The pesticide industry has frequently used SLAPP—Strategic Lawsuit against Public Participation—to browbeat scientists and activists into silence.
As I write this column, I am mindful that I may receive a legal notice from the Centre for Environment and Agrochemicals or the Crop Care Federation of India. These organisations, representing pesticides manufacturers and formulators, have been sending us legal notices for many years. We utter the word pesticides and they send a legal notice or file a case literally. The latest case is a criminal defamation suit against some of us in the Mumbai Sessions Court for a minor typographical error in an article published in Down To Earth magazine in April 2012. In the article on pesticide residues in vegetables, instead of parts per billion, parts per million was printed in one place. An erratum was published, and yet the Crop Care Federation of India went ahead and filed the defamation case against us. The pesticide industry has frequently used SLAPP—Strategic Lawsuit against Public Participation—to browbeat scientists and activists into silence. They send legal notices or file cases against people who speak against pesticides. But, this has not deterred some from raising legitimate concerns regarding pesticides.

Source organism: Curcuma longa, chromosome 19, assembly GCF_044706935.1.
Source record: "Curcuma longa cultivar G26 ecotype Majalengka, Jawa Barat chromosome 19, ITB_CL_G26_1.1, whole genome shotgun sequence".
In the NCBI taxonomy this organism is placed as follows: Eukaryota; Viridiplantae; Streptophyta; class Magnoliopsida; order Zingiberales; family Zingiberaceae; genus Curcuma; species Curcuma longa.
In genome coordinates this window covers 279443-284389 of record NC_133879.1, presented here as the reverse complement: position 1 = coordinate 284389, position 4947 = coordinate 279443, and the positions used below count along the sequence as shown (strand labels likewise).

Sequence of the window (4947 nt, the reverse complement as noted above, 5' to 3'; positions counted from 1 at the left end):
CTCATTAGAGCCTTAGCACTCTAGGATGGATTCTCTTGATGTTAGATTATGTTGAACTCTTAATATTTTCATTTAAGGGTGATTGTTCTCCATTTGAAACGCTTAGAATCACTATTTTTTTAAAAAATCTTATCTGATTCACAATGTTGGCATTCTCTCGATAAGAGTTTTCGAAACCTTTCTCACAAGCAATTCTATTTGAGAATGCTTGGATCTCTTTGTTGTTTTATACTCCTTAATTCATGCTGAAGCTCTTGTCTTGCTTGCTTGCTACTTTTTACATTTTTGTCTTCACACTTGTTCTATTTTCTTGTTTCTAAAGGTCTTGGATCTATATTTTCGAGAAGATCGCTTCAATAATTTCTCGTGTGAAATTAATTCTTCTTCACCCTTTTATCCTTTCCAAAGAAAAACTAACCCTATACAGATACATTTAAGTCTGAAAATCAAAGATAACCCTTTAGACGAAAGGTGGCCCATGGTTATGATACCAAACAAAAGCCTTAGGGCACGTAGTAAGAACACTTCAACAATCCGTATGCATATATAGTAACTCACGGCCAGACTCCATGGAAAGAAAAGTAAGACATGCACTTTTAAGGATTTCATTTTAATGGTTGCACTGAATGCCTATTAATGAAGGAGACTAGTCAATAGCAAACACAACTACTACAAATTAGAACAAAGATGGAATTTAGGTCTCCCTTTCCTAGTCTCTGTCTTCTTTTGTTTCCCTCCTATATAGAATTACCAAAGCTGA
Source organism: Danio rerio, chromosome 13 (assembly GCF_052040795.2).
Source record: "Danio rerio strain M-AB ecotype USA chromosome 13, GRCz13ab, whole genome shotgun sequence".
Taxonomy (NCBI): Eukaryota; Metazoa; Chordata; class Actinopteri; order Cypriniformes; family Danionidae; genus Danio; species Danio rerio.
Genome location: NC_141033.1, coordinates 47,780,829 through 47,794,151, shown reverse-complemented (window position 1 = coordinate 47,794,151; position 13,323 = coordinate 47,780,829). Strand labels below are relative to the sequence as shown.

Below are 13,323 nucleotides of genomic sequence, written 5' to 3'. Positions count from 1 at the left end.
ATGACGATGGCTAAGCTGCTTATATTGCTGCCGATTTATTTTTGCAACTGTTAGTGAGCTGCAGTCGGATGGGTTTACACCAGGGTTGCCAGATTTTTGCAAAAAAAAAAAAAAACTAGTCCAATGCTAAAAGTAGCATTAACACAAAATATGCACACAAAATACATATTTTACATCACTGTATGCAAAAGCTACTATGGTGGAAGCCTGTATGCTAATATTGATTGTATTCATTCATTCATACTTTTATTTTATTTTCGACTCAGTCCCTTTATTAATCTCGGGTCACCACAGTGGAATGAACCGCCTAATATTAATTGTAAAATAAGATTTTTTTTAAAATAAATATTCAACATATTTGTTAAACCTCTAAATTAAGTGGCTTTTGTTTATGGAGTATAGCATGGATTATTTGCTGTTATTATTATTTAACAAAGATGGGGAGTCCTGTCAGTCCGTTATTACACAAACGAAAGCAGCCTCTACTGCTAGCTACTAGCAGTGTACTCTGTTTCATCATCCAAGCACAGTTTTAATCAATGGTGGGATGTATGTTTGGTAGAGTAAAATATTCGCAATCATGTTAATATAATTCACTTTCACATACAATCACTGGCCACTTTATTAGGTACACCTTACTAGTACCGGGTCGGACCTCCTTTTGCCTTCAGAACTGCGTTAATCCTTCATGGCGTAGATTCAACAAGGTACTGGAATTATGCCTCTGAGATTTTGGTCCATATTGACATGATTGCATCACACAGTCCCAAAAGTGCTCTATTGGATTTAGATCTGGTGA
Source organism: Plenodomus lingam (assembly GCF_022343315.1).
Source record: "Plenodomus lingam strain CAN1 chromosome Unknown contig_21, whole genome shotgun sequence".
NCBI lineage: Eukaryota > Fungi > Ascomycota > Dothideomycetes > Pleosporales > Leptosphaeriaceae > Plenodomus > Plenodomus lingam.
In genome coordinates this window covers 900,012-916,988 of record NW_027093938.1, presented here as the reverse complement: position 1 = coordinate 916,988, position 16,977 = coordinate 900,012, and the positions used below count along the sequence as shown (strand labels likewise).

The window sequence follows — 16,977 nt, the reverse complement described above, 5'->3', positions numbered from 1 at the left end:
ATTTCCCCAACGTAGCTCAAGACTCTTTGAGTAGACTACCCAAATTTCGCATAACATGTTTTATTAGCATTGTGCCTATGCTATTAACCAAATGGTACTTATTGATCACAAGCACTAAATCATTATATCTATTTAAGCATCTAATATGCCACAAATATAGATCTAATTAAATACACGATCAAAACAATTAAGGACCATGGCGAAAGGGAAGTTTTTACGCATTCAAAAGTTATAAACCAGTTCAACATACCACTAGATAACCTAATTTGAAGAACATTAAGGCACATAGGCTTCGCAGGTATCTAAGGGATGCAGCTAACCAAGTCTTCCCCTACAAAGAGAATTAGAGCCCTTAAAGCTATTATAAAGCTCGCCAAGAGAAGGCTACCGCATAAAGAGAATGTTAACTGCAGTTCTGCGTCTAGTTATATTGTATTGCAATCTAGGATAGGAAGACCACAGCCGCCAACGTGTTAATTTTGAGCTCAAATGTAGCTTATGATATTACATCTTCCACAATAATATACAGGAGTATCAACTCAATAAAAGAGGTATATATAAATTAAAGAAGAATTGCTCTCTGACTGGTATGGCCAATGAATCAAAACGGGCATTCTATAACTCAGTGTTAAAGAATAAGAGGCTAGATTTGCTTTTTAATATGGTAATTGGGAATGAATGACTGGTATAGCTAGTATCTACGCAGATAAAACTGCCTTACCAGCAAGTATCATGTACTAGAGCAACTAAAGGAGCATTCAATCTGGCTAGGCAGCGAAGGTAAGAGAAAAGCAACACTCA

There are major concerns regarding the draft Pesticides Management Bill, 2017 (PMB-2017), which has recently been released by the ministry of agriculture and farmers welfare (MoAFW) for public comments. These have to be discussed in the public forum for an effective resolution, as PMB-2017 intends to replace the 50-year-old Insecticides Act of 1968. Researchers and activists have, for a long time, been demanding a new law to regulate pesticides, as the 1968 law has been found to be ineffective in protecting the health and safety of the people and the environment. An attempt was made in 2008 to replace the Insecticides Act, 1968. But, the Pesticides Management Bill, 2008, failed to get the assent of Parliament (and for the right reasons, as this was a very poor Bill) and lapsed. Now, against the backdrop of deaths of over 45 farmers due to pesticide poisoning in Vidarbha (mostly in Yavatmal) last year, the MoAFW has put out PMB-2017, and has asked for ‘comments of all concerned/stakeholders within fifteen days of hoisting the same on the website’. One wonders why there is such a hurry to get people’s views when normally 60 days are granted to the public to send comments on a new law.